Pure Mathematics
Pure Mathematics research involves the study of fundamental mathematical structures to increase our understanding of mathematics itself, and its role in science and technology.
Our Pure Mathematics researchers seek to strengthen the fundamental structures of mathematics by discovering new mathematical results and links to other areas.
Pure Mathematics research is particularly important in the area of physics, with major impact in:
 string theory
 topological phases of matter
 Einstein's general relativity theory
 the relation between classical and quantum mechanics
Our Pure Mathematics research into finite geometry also has important potential applications in cryptography.

Research impact
Pure Mathematics researchers in the University’s Institute for Geometry and its Applications focus on fundamental questions in geometry and their relevance to other areas. Geometry lies at the core of modern mathematics, with deep implications in all other mathematical disciplines. If a mathematical problem can be viewed from a geometric angle, we can use geometric intuition to solve it in unexpected ways. This applies, for example, to analysis, cryptography and representation theory.
Symmetry also plays an important role throughout science and mathematics, particularly in geometry, and is underpinned by the mathematical theory of groups. Many of our researchers work on lie theory, the theory of continuous groups of symmetries, such as rotation symmetries.
Higher geometry is a synthesis of classical differential geometry with structures and ideas coming from category theory. Part of the motivation for considering this merger is the physicist’s notion of string theory, which is a possible ‘theory of everything’.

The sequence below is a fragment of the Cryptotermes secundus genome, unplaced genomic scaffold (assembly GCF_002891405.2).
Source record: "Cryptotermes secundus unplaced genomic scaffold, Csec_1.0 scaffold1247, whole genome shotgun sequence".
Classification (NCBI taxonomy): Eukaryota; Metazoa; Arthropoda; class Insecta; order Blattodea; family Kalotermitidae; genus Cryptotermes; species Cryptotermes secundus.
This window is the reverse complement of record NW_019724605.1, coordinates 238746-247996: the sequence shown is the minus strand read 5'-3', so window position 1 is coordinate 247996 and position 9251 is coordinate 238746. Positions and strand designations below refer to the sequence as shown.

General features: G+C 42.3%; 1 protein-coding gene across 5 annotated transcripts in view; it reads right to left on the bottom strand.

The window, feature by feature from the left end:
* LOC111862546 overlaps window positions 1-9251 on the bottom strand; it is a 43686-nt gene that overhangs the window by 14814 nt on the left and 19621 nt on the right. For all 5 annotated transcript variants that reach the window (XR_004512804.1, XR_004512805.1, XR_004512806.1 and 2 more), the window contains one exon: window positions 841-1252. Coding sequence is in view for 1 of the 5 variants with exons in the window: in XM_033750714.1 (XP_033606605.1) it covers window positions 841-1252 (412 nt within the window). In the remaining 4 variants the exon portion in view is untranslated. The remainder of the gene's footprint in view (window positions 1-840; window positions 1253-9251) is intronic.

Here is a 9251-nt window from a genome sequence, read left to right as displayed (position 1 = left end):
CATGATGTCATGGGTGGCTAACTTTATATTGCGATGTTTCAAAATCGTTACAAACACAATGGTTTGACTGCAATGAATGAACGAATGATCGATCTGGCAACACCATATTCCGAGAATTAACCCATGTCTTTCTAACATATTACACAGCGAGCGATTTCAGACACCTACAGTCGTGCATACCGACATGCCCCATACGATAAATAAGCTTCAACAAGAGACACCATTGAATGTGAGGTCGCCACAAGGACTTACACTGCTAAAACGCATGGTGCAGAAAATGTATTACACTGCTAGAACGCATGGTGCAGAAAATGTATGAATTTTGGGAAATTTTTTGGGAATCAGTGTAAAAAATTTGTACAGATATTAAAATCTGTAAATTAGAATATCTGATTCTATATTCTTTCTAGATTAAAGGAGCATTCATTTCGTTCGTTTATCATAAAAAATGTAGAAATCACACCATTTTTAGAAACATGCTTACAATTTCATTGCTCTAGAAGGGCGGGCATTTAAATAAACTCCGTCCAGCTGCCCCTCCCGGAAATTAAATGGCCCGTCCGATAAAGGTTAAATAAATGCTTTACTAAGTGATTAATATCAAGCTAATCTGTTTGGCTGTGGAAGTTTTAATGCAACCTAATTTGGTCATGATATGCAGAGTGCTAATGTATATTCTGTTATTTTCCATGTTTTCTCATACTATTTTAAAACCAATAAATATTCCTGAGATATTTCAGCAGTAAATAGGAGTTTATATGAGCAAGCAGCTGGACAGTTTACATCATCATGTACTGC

Other areas we are active in include:
 homotopy theory
 complex and geometric analysis
 Ktheory and operator algebras
 index theory
In the last decade there has been an extraordinary confluence of ideas in mathematics and theoretical physics, brought about by pioneering discoveries in geometry and analysis. Geometry now pervades modern technology, with medical imaging and information security being just two prominent examples.
The Pure Mathematics research group has received significant recognition for its valuable contributions, including a Laureate Fellowship and several other prestigious awards from the Australian Research Council in recent years. Two group members have won the Medal of the Australian Mathematical Society.

Lead researchers
Research team Expertise Dr David Baraglia Differential geometry; algebraic and complex geometry; moduli spaces and gauge theory Dr Sue Barwick Finite projective geometry; unitals; the Desarguesian plane Professor Mike Eastwood Differential geometry; representation theory; several complex variables Professor Finnur Larusson Complex geometry; complex analysis; homotopy theory Associate Professor Thomas Leistner Lorentzian geometry; conformal geometry; lie groups Dr Danny Stevenson Higher category theory; abstract homotopy theory; gerbes and nonabelian cohomology Professor Mathai Varghese Index theory; noncommutative geometry; mathematical physics Dr Raymond Vozzo Differential geometry; higher geometry; algebraic topology Dr Marcos Orseli Symplectic geometry; toric manifolds; index theory To enquire about consulting or working with us on a research project, please contact our lead researcher within the discipline of Mathematical Sciences:
Dr David Baraglia
Senior Lecturer, School of Computer and Mathematical Sciences
Higher degree by research opportunities
Whether you intend to work in research or industry, a higher degree by research can give you a competitive edge throughout your career.
Find out more about studying a Master of Philosophy Master of Philosophy (MPhil) or Doctor of Philosophy (PhD).